Because most of their inmates are low risk, jails have generally more relaxed security than prisons. Protocols usually vary since it’s applied based on the needs of each specific facility. Some jails have only just started using body scanners for visitors. Other county jails even allow certain inmates to visit family funerals for a few days provided they stay within the state.
Security levels in federal prisons are divided into five categories. They are minimum, low, medium, high and administrative. Meanwhile, state prisons only have three: maximum, medium and minimum. Inmates are classified under these categories based on their crimes and the threat they pose to society.
Each category follows different security protocols. Basically, the more dangerous the inmates are, the tighter the security gets. Minimum security prisons house non-violent inmates and they have much more freedom than medium-security inmates. Maximum security prisons are reserved for prisoners with more violent tendencies. While administrative security inmates in federal prisons can be of any security level. They can be inmates waiting for transfer to another prison or those with serious mental illness.
Due to budgets and other factors, the health care services received by inmates in jails and prisons also vary.
Most jails conduct health screening for individuals during booking. One usual major health issue for jail detainees are substance withdrawal. Some also enter the system with untreated mental illness. Suicidal tendencies are very much prevalent. Thus it’s a priority for jails to stabilize any health condition (if they’re not immediately treatable).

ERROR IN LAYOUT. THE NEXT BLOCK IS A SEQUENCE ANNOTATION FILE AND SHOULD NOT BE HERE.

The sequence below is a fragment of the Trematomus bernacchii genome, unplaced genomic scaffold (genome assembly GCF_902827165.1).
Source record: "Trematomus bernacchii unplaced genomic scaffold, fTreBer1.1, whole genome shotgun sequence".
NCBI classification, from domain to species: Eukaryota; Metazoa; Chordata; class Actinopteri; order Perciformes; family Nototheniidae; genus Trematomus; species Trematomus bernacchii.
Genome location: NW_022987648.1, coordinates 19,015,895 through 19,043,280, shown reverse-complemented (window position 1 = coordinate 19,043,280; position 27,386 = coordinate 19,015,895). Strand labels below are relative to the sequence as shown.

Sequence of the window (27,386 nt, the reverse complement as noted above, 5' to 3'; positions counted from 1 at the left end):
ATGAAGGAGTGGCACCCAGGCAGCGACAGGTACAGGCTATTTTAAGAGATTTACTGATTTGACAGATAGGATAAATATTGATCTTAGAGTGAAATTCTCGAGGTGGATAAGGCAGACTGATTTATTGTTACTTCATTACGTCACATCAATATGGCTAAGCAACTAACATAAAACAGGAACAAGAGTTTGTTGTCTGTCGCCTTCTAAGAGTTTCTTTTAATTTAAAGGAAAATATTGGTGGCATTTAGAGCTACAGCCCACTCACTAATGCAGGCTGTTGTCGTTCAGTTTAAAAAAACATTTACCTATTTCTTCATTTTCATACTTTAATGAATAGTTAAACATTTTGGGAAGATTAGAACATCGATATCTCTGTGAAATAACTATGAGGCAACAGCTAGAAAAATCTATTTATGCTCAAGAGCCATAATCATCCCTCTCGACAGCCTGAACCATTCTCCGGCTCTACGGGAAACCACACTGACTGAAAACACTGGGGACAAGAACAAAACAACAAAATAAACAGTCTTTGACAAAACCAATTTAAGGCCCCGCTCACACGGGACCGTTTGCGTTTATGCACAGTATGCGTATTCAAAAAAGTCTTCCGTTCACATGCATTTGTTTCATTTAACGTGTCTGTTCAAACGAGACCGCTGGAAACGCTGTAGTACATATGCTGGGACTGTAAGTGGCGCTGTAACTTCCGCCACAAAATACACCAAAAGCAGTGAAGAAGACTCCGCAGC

In North Carolina, local health departments are directed to oversee jail health care if they have a local county jail within their district. The state’s general statutes also require local jails to have a medical plan for inmates. This includes the prevention of contagious diseases and treatment for tuberculosis and sexually transmitted illnesses. It also provides for routine medical care and management of emergency medical problems related to dental care and pregnancy.
Federal inmates also have the right to medical care according to the BOP. Since most of them have already spent some time in jail, most of their immediate medical concerns are already addressed.
However, due to budget and staffing restrictions, medical treatments received by inmates can be very wanting. For acute health conditions like heart attack, emergency care will certainly be provided. But for non-acute medical conditions, inmates are usually given cheaper but less effective treatments. The most common example is giving ibuprofen to treat a wide range of health issues from migraine to a broken bone and even neurological problems.
They Have One Thing In Common Though…
Jails and prisons may differ in certain aspects but there’s one thing they have in common: expensive inmate calls. In fact, the US has one of the highest jail and prison call rates. This is particularly true if you are calling out of state or from another country.
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ABOUT THE AUTHOR
Judy Ponio is a firm believer in the power of sharing knowledge. Having extensive experience in the prison industry, she wants to share what she knows with the world. Judy also loves to write about political and legal topics.